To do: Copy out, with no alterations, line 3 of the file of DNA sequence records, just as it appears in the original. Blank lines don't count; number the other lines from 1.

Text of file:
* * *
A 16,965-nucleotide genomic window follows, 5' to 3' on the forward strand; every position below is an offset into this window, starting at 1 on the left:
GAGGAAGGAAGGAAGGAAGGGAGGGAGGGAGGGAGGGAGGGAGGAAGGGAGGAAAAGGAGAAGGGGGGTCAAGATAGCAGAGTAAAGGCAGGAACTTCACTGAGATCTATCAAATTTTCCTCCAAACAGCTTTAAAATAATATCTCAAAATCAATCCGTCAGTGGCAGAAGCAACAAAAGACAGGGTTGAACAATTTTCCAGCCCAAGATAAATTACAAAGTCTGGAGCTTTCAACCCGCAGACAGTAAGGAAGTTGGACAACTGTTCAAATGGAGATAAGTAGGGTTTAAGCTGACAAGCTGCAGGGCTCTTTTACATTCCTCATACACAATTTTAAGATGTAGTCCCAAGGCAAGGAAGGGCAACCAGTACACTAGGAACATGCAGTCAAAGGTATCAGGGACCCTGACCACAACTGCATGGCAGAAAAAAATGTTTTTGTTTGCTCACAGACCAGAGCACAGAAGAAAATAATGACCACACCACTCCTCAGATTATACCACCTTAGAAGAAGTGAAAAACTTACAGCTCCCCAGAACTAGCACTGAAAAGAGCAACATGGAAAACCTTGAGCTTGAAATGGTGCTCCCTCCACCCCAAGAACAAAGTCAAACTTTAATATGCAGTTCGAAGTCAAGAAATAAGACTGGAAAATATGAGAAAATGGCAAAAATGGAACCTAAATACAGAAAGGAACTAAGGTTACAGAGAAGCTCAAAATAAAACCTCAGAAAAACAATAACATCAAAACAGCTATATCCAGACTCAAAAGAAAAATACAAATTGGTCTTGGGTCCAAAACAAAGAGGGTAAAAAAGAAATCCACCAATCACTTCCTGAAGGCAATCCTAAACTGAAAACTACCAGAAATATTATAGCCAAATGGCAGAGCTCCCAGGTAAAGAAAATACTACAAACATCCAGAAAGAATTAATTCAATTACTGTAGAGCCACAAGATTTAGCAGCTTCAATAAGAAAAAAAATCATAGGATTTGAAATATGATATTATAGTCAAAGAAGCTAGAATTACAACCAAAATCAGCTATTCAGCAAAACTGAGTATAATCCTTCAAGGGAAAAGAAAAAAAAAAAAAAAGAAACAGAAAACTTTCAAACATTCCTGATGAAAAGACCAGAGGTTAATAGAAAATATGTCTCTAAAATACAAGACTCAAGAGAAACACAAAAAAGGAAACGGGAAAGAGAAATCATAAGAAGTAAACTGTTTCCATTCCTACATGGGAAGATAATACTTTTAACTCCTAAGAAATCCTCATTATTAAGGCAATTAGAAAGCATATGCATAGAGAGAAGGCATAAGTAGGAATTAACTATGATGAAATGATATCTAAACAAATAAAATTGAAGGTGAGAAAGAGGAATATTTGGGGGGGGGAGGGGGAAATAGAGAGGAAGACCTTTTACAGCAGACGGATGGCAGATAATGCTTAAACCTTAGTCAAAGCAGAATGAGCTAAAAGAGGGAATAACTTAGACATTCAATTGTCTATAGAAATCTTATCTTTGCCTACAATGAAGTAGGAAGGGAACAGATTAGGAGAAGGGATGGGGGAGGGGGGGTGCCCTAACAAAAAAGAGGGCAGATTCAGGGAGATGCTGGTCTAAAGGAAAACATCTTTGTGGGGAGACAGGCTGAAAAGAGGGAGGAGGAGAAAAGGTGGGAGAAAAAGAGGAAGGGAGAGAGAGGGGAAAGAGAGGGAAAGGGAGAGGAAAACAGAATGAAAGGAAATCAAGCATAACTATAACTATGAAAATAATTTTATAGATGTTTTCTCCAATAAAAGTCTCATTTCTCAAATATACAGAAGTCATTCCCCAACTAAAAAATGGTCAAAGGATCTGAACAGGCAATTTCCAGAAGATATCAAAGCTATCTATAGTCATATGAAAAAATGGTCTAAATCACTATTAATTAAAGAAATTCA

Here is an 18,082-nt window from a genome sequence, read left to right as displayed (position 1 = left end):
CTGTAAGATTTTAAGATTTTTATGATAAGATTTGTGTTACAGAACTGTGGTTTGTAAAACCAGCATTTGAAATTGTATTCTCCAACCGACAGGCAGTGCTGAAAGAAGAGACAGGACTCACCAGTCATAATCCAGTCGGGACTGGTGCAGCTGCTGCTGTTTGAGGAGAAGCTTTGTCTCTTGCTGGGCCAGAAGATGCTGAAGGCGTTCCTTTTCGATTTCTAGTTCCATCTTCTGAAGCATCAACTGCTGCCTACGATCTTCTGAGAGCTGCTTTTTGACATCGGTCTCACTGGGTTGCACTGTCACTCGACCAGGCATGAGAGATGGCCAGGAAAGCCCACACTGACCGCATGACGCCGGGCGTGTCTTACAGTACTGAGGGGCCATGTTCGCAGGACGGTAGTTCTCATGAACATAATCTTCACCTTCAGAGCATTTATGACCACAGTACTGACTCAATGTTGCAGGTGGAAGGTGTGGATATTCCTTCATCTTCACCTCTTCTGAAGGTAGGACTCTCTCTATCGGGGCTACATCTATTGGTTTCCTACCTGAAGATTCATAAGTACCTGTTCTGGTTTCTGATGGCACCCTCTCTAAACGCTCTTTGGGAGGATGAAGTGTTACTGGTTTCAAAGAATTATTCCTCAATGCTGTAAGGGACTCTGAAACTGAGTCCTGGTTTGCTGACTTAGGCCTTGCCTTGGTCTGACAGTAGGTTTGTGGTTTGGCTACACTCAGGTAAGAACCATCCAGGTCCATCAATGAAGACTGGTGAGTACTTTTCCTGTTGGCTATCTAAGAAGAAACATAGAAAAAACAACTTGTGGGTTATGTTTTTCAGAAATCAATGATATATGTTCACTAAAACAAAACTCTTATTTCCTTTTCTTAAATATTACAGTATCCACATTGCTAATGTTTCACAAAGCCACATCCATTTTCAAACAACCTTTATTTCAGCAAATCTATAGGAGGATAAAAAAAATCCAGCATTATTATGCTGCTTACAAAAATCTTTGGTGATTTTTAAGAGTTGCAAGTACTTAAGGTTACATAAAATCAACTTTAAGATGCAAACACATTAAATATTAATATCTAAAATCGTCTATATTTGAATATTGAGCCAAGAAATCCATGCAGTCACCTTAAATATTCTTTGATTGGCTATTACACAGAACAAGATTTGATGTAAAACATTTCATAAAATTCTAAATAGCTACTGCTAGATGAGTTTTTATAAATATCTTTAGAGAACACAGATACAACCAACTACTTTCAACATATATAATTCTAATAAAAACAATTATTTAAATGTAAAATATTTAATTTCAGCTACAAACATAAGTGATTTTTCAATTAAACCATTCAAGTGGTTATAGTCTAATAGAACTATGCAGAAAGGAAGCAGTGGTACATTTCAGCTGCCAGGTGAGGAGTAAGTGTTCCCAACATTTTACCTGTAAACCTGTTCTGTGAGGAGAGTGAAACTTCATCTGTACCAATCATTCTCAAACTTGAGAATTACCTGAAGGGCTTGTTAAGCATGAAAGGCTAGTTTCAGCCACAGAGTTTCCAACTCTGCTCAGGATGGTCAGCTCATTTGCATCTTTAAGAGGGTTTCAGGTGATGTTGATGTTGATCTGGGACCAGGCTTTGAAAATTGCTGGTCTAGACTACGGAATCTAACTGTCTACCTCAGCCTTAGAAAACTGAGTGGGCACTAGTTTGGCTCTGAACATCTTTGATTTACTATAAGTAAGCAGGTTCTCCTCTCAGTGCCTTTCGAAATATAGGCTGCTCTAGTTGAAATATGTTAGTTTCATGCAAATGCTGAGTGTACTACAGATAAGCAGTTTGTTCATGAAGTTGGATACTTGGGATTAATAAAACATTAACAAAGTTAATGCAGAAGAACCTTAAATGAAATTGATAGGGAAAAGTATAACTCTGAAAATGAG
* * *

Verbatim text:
Here is an 18,082-nt window from a genome sequence, read left to right as displayed (position 1 = left end):